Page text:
ROCKFORD, Ill (WIFR) -- Winter may not be the biggest thing on our minds especially as of late with temperatures over the last few weeks averaging warmer than normal. NOAA, however, is gearing up for what could potentially be an active winter season ahead for the Stateline.
The latest forecast released on October 19th calls for a decent chance at seeing above normal precipitation this winter across the region. That doesn't necessarily mean we'll see above normal snowfall though, and here's why.
While we can generally forecast certain patterns well in advance with some accuracy, when it comes to individual storm tracks, meteorologists typically have the highest confidence no more than five to seven days into the future. There are several variables that we have to take into account when predicting snow vs. rain, including temperature patterns, tracks of low-pressure systems and moisture availability. All of these play an important role in depending who see's snow with each particular system.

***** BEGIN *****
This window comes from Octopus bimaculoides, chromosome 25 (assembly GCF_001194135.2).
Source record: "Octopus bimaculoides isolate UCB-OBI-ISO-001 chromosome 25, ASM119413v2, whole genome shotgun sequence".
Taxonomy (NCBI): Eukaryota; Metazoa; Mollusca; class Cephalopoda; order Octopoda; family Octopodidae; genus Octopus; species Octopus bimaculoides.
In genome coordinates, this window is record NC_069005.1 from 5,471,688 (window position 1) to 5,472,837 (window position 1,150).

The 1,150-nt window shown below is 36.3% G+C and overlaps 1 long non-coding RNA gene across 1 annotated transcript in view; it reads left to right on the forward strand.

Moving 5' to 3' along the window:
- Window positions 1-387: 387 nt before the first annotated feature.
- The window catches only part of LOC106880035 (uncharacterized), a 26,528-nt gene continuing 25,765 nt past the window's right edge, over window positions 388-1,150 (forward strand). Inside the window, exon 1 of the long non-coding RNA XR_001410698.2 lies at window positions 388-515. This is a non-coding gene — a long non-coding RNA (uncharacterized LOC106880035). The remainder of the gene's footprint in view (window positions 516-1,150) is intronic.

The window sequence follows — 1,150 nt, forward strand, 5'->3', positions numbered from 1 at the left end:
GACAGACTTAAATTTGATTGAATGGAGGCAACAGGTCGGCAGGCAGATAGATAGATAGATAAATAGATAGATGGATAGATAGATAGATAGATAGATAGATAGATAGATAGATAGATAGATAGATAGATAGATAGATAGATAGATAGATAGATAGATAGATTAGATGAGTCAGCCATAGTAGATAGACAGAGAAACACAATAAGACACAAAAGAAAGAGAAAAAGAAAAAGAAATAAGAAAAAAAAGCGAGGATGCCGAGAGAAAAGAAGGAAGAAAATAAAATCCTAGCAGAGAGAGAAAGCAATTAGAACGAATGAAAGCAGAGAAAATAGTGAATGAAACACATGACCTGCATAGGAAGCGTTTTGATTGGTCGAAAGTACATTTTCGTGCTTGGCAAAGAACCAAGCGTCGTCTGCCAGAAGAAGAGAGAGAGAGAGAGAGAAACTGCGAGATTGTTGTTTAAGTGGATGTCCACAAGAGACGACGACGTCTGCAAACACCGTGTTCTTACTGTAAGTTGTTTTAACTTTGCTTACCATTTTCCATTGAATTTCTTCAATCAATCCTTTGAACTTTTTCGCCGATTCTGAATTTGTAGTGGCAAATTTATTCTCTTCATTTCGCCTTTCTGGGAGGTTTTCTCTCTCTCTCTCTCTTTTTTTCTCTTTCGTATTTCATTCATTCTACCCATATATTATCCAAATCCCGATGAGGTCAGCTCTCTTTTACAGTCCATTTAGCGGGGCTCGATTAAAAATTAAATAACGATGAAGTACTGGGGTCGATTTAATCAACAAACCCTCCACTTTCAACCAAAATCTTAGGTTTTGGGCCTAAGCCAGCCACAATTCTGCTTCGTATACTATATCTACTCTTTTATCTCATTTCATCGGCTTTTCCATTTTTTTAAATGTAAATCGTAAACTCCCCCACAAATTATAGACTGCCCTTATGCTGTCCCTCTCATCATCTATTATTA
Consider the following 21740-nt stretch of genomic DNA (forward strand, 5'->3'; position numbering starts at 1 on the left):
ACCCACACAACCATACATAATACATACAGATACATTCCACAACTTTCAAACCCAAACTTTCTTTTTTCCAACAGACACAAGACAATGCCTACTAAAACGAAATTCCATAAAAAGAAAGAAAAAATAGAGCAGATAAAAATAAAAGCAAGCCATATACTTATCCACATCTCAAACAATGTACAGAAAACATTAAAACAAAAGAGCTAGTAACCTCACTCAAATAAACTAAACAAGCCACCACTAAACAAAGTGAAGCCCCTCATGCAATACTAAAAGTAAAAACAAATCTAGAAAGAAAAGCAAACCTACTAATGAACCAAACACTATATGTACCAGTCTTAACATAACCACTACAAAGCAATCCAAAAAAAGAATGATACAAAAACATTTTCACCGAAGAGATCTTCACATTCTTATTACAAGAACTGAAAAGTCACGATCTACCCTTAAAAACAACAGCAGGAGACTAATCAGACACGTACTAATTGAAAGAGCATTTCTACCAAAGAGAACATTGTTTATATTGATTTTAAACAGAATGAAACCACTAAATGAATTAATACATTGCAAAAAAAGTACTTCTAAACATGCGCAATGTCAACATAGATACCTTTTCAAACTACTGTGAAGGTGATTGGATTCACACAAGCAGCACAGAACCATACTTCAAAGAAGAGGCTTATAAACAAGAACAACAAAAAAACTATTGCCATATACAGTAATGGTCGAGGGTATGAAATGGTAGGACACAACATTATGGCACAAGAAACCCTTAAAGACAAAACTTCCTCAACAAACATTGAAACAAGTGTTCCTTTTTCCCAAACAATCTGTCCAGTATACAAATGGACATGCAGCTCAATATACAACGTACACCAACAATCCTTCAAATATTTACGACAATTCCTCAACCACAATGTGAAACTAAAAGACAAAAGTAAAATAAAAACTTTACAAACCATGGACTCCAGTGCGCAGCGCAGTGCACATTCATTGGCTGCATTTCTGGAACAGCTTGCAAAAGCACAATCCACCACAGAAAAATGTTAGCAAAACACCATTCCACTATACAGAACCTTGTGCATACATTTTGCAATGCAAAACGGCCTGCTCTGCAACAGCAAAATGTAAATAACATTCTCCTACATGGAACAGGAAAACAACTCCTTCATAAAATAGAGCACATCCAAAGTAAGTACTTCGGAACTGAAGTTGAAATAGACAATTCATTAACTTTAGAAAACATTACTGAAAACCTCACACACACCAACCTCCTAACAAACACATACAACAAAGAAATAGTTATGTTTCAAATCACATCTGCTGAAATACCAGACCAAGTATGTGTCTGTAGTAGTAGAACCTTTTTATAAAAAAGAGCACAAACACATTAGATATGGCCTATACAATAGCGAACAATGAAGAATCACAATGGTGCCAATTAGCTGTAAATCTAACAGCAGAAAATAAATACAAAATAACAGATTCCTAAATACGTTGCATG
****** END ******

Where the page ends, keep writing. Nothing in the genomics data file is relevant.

A La Niña pattern will also play some influences on our upcoming winter season. Last winter a weak La Niña was noted, but what remains true about these types of phenomena is that no two events are ever the same. While we can pick out certain trends or features, we can never say "La Niña means we'll see x." One thing we do know is that an active jet stream will be nearby allowing several storms systems to roll through the region, which is why the above average precipitation forecast is in place for the upcoming winter.
This outlook is just one of the pieces of a major puzzle that we will continue to put together as trends regarding our temperature pattern emerge in the coming months. Stay tuned!